Ruminating about hoofstock "issues"?  Try our ruminant fecal screening PCR panel - tests for most common GI pathogens in wild & domestic ruminants.

In over your head? Try our waterborne pathogens PCR panel - detection of 7 different environmental pathogens by real time PCR.

Something fishy going on in your tanks? Try our new Zebrafish screening PCR panel - tests for 6 different pathogen categories from one easy-to-collect sample.

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Zoologix performs environmental, zoo, wildlife and aquatic PCR tests for...

Aeromonas hydrophila

African swine fever

Aleutian disease

Amphibian panel

Aspergillus

Babesia

Batrachochytrium dendrobatidis

Baylisascaris procyonis

Borna virus

Borrelia burgdorferi

Campylobacter

Canine distemper

Canine parvovirus

Chytrid fungus

Citrobacter freundii

Classical swine fever

Clostridium

Coccidia

Coccidioides

Coronaviruses

Coxiella burnetii

Cryptosporidium

Cryptosporidium serpentis

Delftia acidovorans

E. coli O157:H7

E. coli panel

Edwardsiella

Encephalomyocarditis

Enterobacteraceae

Enterovirus

Epizootic hemorrhagic disease

Feline immunodeficiency virus (FIV)

Feline infectious peritonitis (FIP)

Feline panleukopenia

Ferret respiratory enteric coronavirus

Giardia

Hantavirus

Helicobacter

Hepatitis E

Histoplasma

Japanese encephalitis

Johne's disease

Kangaroo herpesviruses

Klebsiella

Lawsonia intracellularis

Legionella

Leptospira

Listeria monocytogenes

Lyme disease

Macropodid (kangaroo) herpesviruses

Mink enteritis virus

Monkeypox

Mycobacteria in mammals, amphibians and fish

Mycoplasma mustelae

Mycoplasma species

Neospora caninum

Nipah virus

Pasteurella multocida

Porcine cytomegalovirus

Porcine lymphotropic herpesvirus

Porcine parvovirus

Pseudocapillaria tomentosa

Pseudoloma neurophilia

Pseudorabies

Q fever

Rabies

Ranavirus

Reovirus screen

Rickettsia

Rift Valley fever

Rotavirus

Salmonella

Sarcocystis neurona

Stenotrophomonas maltophilia

St. Louis encephalitis

Strep pneumoniae

Streptococcus pyogenes

Swine vesicular disease

Toxoplasma gondii

Treponema pallidum

Trichomonas/
Tritrichomonas

Trypanosoma cruzi

Trypanosoma evansi

Vaccinia

Valley Fever

Vesicular stomatitis

Vibrio

West Nile virus

White nose syndrome

Yersinia enterocolitica

Yersinia pestis

Yersinia pseudotuberculosis


Leptospira PCR test

wildlife and zoo assay data sheet

Leptospira

Test code:
B0051 - Ultrasensitive qualitative detection of Leptospira bacteria by real time polymerase chain reaction. This test detects but does not differentiate common Leptospira serovars.

 

Leptospirosis is a disease of worldwide significance that infects many domestic and wildlife animal species and humans. The scientific name of the infecting organism is Leptospira interrogans sensu lato. Within this species there are many different strains (serovars).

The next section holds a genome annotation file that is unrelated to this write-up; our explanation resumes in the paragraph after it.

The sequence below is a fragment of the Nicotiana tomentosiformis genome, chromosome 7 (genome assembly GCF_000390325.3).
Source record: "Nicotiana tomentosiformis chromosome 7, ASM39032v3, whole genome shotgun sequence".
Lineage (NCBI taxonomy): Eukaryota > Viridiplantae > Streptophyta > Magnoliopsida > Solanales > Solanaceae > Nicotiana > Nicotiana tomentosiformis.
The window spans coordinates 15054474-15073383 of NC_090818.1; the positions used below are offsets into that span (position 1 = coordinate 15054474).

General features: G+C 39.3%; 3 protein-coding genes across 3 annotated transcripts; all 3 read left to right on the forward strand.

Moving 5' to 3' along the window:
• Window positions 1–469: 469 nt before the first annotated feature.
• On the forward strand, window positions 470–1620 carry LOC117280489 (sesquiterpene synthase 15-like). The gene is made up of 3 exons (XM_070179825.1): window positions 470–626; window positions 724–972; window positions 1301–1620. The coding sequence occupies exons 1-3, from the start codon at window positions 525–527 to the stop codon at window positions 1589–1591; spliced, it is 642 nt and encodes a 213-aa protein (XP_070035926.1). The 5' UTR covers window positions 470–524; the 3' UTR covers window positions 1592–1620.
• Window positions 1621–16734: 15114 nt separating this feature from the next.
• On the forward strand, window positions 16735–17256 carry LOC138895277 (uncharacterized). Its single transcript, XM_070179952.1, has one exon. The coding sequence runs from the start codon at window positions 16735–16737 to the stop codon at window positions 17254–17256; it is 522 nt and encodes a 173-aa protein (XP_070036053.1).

Leptospira can be spread between animals through contact with infected urine, venereal or placental transfer, or bite wounds. Indirect transmission occurs through exposure of susceptible animals to contaminated water sources, food, bedding or human hands. Leptospira bacteria can survive in feces up to 2 months. Stagnant or slow moving water provides a suitable habitat; the organism can survive up to 20 days in water. This explains why outbreaks often increase during periods of flooding.

Fever, shivering and muscle tenderness are among the first signs of acute infection. Rapid dehydration may develop subsequently. In subacute infections, the animal usually develops a fever, anorexia, dehydration, and increased thirst. Animals with liver involvement may develop icterus. Conjunctivitis and recurrent uveitis may occur in chronic infections. Breeding success can be impacted because of increased risk of abortion and decreased milk production.

Although Leptospira infection can be diagnosed by change in antibody titers, titers may be negative during early stages of critical infection. Thus an alternative method is needed to provide a quick diagnosis of the disease at this stage. Molecular detection of PCR is rapid, highly sensitive and specific. It is suitable for quick diagnosis even during the first few days of infection.

Utilities:

  • Help confirm the disease causing agent
  • Shorten the time required to confirm a clinical diagnosis of Leptospira infection.
  • Help ensure that animal populations are free of Leptospira
  • Early prevention of spread of this bacterium
  • Minimize personnel exposure to this bacterium
  • Safety monitoring of biological products that derive from susceptible animals

Specimen requirements: Urogenital swab, or cervical swab, or 0.2 ml urine, or 0.2 ml fresh, frozen or fixed tissue.

For specimen types other than those listed here, please call to confirm specimen acceptability and shipping instructions.

For all specimen types, if there will be a delay in shipping, or during very warm weather, refrigerate specimens until shipped and ship with a cold pack unless more stringent shipping requirements are specified. Frozen specimens should be shipped so as to remain frozen in transit. See shipping instructions for more information.

Turnaround time: 2 business days

Methodology: Qualitative real time PCR

Normal range: Nondetected

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